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Digital attackers launched a new ransomware campaign dubbed “PLEASE_READ_ME” in an effort to target MySQL servers.

Guardicore first spotted the attack back in January 2020. After that, it witnessed a total of 92 attacks emanate from 11 IP addresses, with most based in Ireland and the United Kingdom at the time of analysis.

The security firm found that each attack began the same way. As quoted in its research:

The attack starts with a password brute-force on the MySQL service. Once successful, the attacker runs a sequence of queries in the database, gathering data on existing tables and users. By the end of execution, the victim’s data is gone – it’s archived in a zipped file which is sent to the attackers’ servers and then deleted from the database. A ransom note is left in a table named WARNING, demanding a ransom payment of up to 0.08 BTC.

Over the course of its analysis, Guardicore picked out two variants of the campaign. The first lasted from January to November 2020 and consisted of 63 attacks. Each of those instances involved the delivery of a ransom note including a bitcoin wallet address, an email address for technical support and a 10-day window for the victim to pay.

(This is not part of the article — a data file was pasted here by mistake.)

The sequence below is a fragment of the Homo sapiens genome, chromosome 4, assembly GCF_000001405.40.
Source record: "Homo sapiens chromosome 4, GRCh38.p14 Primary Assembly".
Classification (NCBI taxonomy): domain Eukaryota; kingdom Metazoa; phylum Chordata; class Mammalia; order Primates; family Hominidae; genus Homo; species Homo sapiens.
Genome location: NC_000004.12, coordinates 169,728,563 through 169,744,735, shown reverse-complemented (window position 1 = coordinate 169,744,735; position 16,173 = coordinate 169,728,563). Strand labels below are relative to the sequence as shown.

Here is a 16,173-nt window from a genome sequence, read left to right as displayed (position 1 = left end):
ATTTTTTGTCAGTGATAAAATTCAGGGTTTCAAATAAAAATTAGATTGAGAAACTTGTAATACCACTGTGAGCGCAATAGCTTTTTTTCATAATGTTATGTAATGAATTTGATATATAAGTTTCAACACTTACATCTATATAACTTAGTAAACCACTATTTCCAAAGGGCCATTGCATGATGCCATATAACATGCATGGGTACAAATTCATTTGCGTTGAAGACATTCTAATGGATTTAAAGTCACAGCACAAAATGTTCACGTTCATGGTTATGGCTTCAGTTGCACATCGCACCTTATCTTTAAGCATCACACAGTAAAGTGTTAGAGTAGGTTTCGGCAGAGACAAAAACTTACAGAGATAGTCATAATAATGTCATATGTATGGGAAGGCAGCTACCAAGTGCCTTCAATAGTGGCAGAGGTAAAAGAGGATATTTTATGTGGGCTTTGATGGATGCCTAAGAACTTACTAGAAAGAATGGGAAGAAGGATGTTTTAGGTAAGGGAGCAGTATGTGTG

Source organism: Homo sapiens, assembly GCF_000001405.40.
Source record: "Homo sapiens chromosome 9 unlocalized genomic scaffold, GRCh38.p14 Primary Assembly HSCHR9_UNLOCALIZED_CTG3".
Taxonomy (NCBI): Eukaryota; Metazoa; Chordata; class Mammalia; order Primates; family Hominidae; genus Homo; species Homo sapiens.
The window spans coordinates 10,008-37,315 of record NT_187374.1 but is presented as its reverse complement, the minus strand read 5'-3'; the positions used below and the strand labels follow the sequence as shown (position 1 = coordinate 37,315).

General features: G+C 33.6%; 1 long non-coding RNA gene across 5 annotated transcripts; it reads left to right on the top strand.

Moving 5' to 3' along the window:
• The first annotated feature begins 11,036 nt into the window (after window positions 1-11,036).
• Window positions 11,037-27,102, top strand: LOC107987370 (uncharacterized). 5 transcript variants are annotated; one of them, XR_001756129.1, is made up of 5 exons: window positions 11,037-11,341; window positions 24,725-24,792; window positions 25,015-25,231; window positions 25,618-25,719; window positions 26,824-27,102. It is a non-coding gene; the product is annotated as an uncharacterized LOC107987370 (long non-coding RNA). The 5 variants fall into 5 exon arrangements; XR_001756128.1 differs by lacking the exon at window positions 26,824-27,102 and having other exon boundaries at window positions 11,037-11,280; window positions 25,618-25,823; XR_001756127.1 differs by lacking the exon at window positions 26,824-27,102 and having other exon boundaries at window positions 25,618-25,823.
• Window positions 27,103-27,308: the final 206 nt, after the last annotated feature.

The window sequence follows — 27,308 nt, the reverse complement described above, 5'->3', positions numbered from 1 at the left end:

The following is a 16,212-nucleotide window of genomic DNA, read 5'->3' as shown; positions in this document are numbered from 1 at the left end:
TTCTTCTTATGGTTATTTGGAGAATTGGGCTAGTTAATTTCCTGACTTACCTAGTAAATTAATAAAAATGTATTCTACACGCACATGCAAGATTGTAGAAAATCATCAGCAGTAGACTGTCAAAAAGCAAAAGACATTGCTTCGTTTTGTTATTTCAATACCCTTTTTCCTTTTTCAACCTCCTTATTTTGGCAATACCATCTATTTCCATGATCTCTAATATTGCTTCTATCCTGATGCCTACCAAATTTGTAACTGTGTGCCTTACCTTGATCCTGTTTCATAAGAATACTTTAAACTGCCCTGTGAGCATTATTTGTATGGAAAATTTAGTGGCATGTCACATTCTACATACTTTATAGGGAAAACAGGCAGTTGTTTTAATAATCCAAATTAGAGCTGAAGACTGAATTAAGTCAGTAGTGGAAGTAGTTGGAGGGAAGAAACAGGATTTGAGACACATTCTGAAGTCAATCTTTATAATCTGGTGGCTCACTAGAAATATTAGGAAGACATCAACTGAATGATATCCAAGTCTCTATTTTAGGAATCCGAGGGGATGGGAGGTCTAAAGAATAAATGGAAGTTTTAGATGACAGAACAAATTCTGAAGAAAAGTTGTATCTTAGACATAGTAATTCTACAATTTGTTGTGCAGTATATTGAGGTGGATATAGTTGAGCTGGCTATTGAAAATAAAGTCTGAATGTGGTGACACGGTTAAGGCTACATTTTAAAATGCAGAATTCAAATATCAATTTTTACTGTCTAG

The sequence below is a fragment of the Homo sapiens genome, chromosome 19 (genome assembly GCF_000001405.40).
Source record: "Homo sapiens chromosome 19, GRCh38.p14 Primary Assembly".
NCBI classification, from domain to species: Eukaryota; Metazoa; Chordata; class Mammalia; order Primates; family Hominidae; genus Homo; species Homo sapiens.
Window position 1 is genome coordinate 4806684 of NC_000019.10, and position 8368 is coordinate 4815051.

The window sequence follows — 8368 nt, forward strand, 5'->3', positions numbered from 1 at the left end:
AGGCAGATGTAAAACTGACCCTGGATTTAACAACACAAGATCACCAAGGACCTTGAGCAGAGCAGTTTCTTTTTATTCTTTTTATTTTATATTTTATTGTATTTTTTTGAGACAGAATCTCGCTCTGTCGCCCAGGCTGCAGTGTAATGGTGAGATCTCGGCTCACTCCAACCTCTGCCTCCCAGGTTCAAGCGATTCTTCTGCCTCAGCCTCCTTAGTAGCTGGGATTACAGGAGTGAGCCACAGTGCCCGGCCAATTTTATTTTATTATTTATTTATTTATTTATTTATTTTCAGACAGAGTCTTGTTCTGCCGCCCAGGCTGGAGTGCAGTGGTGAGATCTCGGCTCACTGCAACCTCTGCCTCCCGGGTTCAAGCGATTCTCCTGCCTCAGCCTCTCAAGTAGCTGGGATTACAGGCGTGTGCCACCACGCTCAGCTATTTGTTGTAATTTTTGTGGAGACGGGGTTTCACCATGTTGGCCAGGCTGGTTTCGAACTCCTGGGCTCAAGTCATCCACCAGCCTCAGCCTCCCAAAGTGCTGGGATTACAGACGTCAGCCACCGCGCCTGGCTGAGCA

Those behind PLEASE_READ_ME had collected 24,906 USD as a result of this variant at the time of Guardicore’s analysis.

The second variant dispensed with email communications and a bitcoin wallet address. Instead, it directed recipients to visit a .ONION site. The site’s dashboard provided victims with the ability to submit their infection token in order to pay their ransom. It also gave visitors the ability to buy 250k different databases from 83k MySQL servers belonging to victims who didn’t pay.

A screenshot of the .ONION website’s auction page. (Source: Guardicore)

That variant, which started on October 3 and lasted through November, consisted of 29 attack instances involving seven IP addresses.

News of this attack highlights the need for organizations to defend themselves against ransomware. They can do so by following these steps in order to prevent a ransomware infection from occurring in the first place.